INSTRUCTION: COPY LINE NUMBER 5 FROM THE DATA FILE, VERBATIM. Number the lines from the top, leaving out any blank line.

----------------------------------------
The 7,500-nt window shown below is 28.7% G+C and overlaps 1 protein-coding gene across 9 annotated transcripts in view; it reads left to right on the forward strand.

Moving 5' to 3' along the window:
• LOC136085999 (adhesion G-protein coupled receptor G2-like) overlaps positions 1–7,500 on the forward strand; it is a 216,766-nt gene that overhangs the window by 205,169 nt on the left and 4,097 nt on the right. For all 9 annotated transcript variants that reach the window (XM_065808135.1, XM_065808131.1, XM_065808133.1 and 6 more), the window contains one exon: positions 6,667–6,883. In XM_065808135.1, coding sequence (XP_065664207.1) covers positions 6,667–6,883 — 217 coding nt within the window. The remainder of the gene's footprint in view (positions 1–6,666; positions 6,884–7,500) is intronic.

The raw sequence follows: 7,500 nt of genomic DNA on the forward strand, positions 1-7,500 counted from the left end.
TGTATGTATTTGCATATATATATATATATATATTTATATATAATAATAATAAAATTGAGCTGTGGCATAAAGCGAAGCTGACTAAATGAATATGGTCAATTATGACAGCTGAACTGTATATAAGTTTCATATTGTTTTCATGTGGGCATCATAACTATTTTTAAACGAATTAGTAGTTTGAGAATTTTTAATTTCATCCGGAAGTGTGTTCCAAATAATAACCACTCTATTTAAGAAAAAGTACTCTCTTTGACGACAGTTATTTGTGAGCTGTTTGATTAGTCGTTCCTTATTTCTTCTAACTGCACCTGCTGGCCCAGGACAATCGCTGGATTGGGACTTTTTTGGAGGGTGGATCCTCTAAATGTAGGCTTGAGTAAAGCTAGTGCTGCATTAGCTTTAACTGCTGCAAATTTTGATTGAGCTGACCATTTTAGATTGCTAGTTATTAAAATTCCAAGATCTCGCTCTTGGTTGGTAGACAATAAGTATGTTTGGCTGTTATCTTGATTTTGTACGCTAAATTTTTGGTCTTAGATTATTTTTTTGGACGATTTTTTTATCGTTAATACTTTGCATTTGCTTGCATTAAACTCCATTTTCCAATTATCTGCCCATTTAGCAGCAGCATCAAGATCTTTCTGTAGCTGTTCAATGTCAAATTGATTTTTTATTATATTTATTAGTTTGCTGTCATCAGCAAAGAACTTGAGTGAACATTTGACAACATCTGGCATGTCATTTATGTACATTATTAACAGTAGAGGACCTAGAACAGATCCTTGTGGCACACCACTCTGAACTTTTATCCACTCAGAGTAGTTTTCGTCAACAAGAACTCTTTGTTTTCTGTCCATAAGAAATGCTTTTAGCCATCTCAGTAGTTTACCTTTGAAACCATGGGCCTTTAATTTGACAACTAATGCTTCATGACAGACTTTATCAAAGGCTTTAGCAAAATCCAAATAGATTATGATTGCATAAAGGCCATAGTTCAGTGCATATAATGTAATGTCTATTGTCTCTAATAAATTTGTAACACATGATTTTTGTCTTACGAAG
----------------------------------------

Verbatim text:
TGTATGTATTTGCATATATATATATATATATATTTATATATAATAATAATAAAATTGAGCTGTGGCATAAAGCGAAGCTGACTAAATGAATATGGTCAATTATGACAGCTGAACTGTATATAAGTTTCATATTGTTTTCATGTGGGCATCATAACTATTTTTAAACGAATTAGTAGTTTGAGAATTTTTAATTTCATCCGGAAGTGTGTTCCAAATAATAACCACTCTATTTAAGAAAAAGTACTCTCTTTGACGACAGTTATTTGTGAGCTGTTTGATTAGTCGTTCCTTATTTCTTCTAACTGCACCTGCTGGCCCAGGACAATCGCTGGATTGGGACTTTTTTGGAGGGTGGATCCTCTAAATGTAGGCTTGAGTAAAGCTAGTGCTGCATTAGCTTTAACTGCTGCAAATTTTGATTGAGCTGACCATTTTAGATTGCTAGTTATTAAAATTCCAAGATCTCGCTCTTGGTTGGTAGACAATAAGTATGTTTGGCTGTTATCTTGATTTTGTACGCTAAATTTTTGGTCTTAGATTATTTTTTTGGACGATTTTTTTATCGTTAATACTTTGCATTTGCTTGCATTAAACTCCATTTTCCAATTATCTGCCCATTTAGCAGCAGCATCAAGATCTTTCTGTAGCTGTTCAATGTCAAATTGATTTTTTATTATATTTATTAGTTTGCTGTCATCAGCAAAGAACTTGAGTGAACATTTGACAACATCTGGCATGTCATTTATGTACATTATTAACAGTAGAGGACCTAGAACAGATCCTTGTGGCACACCACTCTGAACTTTTATCCACTCAGAGTAGTTTTCGTCAACAAGAACTCTTTGTTTTCTGTCCATAAGAAATGCTTTTAGCCATCTCAGTAGTTTACCTTTGAAACCATGGGCCTTTAATTTGACAACTAATGCTTCATGACAGACTTTATCAAAGGCTTTAGCAAAATCCAAATAGATTATGATTGCATAAAGGCCATAGTTCAGTGCATATAATGTAATGTCTATTGTCTCTAATAAATTTGTAACACATGATTTTTGTCTTACGAAG